Sadly the shows ending is abrupt and feels tacked on giving Morel a happy ending that seems fitting but leaving many plot threads dangling loose such as a plot by the sinister “Ms. Censordoll” to take over the town, a subplot about Orels friend Doughy grappling with how his desire for attention stemming from his uncaring parents, and a incredibly dark (and not to mention pretty detailed and complex) subplot concerning the sexual assault of Orels teacher Ms. Sculptham (having read the script for the episode that would have resolved this called “Raped” I personally think this plot in general should have been cut as most of it felt like being dark for the sake of it).

This is all caused because when Adult Swim saw what had been produced for the third season they decided that it was too much and cancelled it cutting the number of episodes from a planned 20 down to 13. This is ironic considering that when they requested a third season they wanted it to be as dark as possible. Shows you can’t please the network no matter what. It’s a tragedy that we never got to see a complete season 3 though some scripts and a very rough claymation reproduction of an episode with the original voice work exists. This leaves the show in a position of being a flawed gem. It is a truly great show with some beautiful moments but I can never bring myself to admit that it is amazing given its flaws. Still I love the show in spite of everything and it deserves a place in animation history as a precursor to the likes of “Bojack” and “Rick and Morty”. So give it a watch if you can track it down as it’s a show that I don’t think should be missed.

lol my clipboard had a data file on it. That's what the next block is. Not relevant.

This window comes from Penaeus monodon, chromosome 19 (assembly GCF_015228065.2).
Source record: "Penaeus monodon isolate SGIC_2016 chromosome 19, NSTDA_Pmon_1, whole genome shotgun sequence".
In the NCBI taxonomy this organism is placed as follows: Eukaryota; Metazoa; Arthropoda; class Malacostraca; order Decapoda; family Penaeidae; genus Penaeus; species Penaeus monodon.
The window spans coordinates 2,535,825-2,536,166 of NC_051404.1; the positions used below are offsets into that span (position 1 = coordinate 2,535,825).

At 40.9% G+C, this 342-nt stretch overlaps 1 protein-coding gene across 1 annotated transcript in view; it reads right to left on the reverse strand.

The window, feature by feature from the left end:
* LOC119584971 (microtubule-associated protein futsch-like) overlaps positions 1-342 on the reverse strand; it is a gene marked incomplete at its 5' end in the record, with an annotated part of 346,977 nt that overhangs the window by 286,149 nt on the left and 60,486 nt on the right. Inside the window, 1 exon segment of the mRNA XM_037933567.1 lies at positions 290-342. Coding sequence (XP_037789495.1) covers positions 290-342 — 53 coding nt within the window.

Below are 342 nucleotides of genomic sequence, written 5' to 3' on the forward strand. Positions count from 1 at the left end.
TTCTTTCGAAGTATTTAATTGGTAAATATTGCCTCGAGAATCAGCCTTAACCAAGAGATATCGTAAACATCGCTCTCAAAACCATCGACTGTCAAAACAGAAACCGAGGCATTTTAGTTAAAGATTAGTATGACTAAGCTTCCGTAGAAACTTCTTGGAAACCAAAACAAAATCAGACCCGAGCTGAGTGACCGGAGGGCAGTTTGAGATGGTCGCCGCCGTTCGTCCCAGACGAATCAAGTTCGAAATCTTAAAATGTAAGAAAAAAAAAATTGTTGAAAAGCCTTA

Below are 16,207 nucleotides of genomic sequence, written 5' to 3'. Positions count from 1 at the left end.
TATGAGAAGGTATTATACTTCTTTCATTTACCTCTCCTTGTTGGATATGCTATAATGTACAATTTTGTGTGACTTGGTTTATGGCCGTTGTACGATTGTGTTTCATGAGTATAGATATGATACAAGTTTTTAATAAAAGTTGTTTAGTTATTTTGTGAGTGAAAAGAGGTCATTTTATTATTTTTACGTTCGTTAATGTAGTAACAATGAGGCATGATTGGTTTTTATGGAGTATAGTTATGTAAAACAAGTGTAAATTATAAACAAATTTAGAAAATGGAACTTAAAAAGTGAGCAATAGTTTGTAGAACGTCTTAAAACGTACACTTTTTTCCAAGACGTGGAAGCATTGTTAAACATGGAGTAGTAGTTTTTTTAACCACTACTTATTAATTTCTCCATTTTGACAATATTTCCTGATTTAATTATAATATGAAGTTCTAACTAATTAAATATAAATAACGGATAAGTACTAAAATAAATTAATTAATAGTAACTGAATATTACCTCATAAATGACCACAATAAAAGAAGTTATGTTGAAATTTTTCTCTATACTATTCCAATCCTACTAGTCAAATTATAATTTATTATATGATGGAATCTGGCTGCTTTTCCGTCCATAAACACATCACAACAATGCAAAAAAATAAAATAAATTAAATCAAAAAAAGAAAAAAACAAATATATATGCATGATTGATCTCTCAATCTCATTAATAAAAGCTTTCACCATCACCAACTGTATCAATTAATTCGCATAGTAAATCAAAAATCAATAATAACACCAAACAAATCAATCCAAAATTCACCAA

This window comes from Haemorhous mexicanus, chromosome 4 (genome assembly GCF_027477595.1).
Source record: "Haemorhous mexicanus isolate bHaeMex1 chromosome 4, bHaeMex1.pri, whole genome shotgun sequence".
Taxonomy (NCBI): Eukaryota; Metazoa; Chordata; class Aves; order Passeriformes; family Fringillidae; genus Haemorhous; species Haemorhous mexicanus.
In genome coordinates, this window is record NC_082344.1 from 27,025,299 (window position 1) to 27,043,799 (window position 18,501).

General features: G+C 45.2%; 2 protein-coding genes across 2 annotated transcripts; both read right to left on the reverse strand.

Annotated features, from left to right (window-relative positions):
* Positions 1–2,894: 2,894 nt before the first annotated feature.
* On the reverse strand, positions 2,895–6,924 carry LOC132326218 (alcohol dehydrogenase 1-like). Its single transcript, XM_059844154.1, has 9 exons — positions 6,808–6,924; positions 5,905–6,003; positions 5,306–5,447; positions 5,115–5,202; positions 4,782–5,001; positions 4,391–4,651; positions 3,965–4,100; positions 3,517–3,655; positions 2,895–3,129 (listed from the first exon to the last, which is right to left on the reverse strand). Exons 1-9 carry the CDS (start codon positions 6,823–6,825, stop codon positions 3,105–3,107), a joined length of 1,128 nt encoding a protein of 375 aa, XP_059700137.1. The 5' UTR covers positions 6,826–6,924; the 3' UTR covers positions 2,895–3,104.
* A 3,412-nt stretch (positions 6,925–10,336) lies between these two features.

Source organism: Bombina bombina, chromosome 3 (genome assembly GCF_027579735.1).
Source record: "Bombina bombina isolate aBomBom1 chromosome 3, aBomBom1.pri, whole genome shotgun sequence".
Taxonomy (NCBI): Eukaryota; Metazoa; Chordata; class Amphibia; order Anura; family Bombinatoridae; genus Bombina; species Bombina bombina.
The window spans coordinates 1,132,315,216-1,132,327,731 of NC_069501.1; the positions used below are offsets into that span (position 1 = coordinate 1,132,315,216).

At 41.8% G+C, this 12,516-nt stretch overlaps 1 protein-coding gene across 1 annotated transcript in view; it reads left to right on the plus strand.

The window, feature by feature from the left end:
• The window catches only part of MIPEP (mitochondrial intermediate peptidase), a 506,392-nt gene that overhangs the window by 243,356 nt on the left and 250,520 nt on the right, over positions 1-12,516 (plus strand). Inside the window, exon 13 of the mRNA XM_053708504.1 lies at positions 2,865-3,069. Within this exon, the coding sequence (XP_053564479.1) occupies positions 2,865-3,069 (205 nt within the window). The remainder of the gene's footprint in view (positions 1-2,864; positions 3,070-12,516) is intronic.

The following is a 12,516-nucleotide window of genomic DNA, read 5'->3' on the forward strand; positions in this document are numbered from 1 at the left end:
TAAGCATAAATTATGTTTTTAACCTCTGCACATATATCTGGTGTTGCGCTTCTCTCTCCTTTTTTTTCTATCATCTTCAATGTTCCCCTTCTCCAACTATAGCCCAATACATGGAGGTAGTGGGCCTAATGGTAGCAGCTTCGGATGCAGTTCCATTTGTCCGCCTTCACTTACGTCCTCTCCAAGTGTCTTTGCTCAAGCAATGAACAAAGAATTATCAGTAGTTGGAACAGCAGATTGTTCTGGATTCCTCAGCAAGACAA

Flutterboard

A look at one of the greatest EPs of all time.

The extended play or EP is a format for music that has sort of lost its significance in the modern era of music. As things have gone to be more singles based the idea of just releasing say 4-6 songs seems pointless. Though it was the CD that started kill off the EP my favorite EP was released well into the era of CDs dominance. That EP is obviously Flutterboard by the Canadian band Plumtree.

You may recognize Plumtree as the people who wrote that one song that ended up naming that one popular Canadian comic book character. You know the one about the guy who had to battle his girlfriend’s 29 second cousins for some reason or another. But in addition to that song they also made some pretty good music. Out of all there releases I think Flutterboard stands out above all of them.

The songwriting of Flutterboard despite being about half the length of any of their other releases is incredibly varied. The songs have a sort of casual fucking around quality to them that I think adds a lot to the charm of them. It’s clear that this was not a concerted effort to make a polished release but rather a group of friends having fun and creating something together. Through this process though they were able to create some absolutely fantastic, catchy, and overall endearing music.